Supplementary: Why do logic?


The very first lesson that we have a right to demand that logic shall teach us is, how to make our ideas clear; and a most important one it is, depreciated only by minds who stand in need of it. To know what we think, to be masters of our own meaning, will make a solid foundation for great and weighty thought. [CS Peirce, How to make our ideas clear]

Why do logic? So that you can reason properly and evaluate your own reasoning and that of others. (There are plenty of errors in reasoning: such errors are often known as 'fallacies'.)


  • Fallacies [This is good, unfortunately they try to bury you in pop-ups and advertising.]

    Let me quote from them

    "Description of Fallacies

    In order to understand what a fallacy is, one must understand what an argument is. Very briefly, an argument consists of one or more premises and one conclusion. A premise is a statement (a sentence that is either true or false) that is offered in support of the claim being made, which is the conclusion (which is also a sentence that is either true or false).

    There are two main types of arguments: deductive and inductive. A deductive argument is an argument such that the premises provide (or appear to provide) complete support for the conclusion. An inductive argument is an argument such that the premises provide (or appear to provide) some degree of support (but less than complete support) for the conclusion. If the premises actually provide the required degree of support for the conclusion, then the argument is a good one. A good deductive argument is known as a valid argument and is such that if all its premises are true, then its conclusion must be true. If all the argument is valid and actually has all true premises, then it is known as a sound argument. If it is invalid or has one or more false premises, it will be unsound. A good inductive argument is known as a strong (or "cogent") inductive argument. It is such that if the premises are true, the conclusion is likely to be true.

    A fallacy is, very generally, an error in reasoning. This differs from a factual error, which is simply being wrong about the facts. To be more specific, a fallacy is an "argument" in which the premises given for the conclusion do not provide the needed degree of support. A deductive fallacy is a deductive argument that is invalid (it is such that it could have all true premises and still have a false conclusion). An inductive fallacy is less formal than a deductive fallacy. They are simply "arguments" which appear to be inductive arguments, but the premises do not provided enough support for the conclusion. In such cases, even if the premises were true, the conclusion would not be more likely to be true."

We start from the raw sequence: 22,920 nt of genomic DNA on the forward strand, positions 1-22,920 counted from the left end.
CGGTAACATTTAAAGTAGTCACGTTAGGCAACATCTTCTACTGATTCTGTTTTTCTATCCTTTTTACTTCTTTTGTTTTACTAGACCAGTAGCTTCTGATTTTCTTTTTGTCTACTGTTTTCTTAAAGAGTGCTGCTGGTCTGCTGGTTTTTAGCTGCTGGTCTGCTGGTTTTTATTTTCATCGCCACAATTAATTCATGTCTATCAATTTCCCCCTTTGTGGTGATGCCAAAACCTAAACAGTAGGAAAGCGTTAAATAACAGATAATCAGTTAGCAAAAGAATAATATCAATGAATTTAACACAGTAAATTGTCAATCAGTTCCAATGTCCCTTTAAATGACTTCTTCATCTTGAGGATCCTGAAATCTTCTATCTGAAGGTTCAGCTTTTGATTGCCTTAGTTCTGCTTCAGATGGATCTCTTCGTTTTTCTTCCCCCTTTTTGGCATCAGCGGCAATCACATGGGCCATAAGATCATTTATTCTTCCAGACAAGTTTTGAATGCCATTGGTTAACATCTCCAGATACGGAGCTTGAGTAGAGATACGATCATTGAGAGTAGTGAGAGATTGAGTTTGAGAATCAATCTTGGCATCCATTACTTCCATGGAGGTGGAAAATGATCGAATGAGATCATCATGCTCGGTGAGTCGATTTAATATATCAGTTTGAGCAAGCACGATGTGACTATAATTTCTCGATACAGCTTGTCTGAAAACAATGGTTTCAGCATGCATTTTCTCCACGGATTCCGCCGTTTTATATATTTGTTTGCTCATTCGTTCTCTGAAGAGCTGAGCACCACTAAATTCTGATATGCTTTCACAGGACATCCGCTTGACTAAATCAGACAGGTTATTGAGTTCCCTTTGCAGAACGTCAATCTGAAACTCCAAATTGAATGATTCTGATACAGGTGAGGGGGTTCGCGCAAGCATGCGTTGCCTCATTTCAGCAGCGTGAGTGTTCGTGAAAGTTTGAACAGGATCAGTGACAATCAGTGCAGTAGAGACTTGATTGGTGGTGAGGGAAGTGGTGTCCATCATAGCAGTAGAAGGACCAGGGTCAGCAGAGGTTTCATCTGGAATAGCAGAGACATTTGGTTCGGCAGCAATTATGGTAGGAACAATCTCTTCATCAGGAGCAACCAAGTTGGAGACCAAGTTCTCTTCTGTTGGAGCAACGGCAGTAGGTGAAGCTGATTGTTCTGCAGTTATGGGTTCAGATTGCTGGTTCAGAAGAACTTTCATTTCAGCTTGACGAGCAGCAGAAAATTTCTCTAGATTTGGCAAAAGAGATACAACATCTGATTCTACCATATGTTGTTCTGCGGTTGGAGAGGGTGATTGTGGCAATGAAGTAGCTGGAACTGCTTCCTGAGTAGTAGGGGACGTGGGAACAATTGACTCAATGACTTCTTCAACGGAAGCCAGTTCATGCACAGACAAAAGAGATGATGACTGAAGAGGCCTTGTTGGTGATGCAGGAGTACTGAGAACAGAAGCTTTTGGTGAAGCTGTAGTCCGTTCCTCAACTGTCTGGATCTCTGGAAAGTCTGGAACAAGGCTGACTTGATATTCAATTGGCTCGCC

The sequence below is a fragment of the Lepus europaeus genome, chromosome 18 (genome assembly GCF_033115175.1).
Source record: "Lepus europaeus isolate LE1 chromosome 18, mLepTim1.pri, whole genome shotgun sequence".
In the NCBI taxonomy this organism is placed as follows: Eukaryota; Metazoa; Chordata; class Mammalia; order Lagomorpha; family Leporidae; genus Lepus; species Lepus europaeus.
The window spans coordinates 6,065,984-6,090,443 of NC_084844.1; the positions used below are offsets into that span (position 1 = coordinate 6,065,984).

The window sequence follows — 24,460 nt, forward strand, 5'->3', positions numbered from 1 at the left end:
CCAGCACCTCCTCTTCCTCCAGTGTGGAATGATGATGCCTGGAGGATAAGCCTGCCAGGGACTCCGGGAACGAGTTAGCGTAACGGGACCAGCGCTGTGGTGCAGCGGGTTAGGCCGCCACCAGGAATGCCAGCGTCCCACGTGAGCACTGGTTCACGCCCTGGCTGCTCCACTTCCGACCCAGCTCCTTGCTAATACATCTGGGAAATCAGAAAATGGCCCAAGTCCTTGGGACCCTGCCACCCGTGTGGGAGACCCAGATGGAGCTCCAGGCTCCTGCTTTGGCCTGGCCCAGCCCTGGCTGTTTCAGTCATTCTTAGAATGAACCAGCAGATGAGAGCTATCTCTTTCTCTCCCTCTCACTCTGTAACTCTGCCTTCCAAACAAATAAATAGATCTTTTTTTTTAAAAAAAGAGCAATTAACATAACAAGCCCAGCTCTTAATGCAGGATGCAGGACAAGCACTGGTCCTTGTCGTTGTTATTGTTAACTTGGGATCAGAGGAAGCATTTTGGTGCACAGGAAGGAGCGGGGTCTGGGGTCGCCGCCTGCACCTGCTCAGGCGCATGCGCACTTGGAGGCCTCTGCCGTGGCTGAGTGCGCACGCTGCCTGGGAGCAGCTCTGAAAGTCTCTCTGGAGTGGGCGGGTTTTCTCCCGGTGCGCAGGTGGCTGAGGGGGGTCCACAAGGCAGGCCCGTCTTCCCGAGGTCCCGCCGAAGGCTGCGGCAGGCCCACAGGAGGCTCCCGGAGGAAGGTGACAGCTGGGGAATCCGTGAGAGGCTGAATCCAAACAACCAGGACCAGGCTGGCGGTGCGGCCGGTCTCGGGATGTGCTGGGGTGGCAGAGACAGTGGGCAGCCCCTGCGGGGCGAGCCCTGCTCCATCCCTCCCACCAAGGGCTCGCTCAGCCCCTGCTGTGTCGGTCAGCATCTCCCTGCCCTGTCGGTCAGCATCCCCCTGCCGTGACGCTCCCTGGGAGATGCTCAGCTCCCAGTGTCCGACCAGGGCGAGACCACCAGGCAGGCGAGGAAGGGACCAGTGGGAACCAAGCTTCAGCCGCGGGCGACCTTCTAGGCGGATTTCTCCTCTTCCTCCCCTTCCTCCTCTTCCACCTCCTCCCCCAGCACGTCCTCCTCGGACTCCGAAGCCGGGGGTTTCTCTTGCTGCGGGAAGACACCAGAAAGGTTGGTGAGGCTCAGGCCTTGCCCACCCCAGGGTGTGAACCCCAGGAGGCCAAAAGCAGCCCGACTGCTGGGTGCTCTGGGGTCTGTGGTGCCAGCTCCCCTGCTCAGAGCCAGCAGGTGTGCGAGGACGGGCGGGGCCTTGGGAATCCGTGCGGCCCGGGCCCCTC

• The Atheism Web Logic and Fallacies

Logic is foundational in philosophy, mathematics, computer science and most other academic disciplines.

First-order logic

The logic you are taught in this course is known as first-order logic (and you will be taught a considerable proportion of it). A case can be made that it is the main, or the one true, logic. Sowa writes:

Among all the varieties of logic, classical first-order logic has a priviledged status. It has enough expressive power to define all of mathematics, every digital computer that has ever been built, and the semantics of every version of logic including itself. Fuzzy logic, modal logic, neural networks, and even higher-order logic can be defined in [first-order logic]....

Besides expressive power, first-order logic has the best-defined, least problematic model theory and proof theory, and it can be defined in terms of a bare minimum of primitives....

Since first-order logic has such great power, many philosophers and logicians such as Quine have argued strongly that classical [first-order logic] is in some sense the "one true logic" and that the other versions are redundant, unnecessary, or ill-conceived. [Sowa [2000] Knowledge Representation p.41]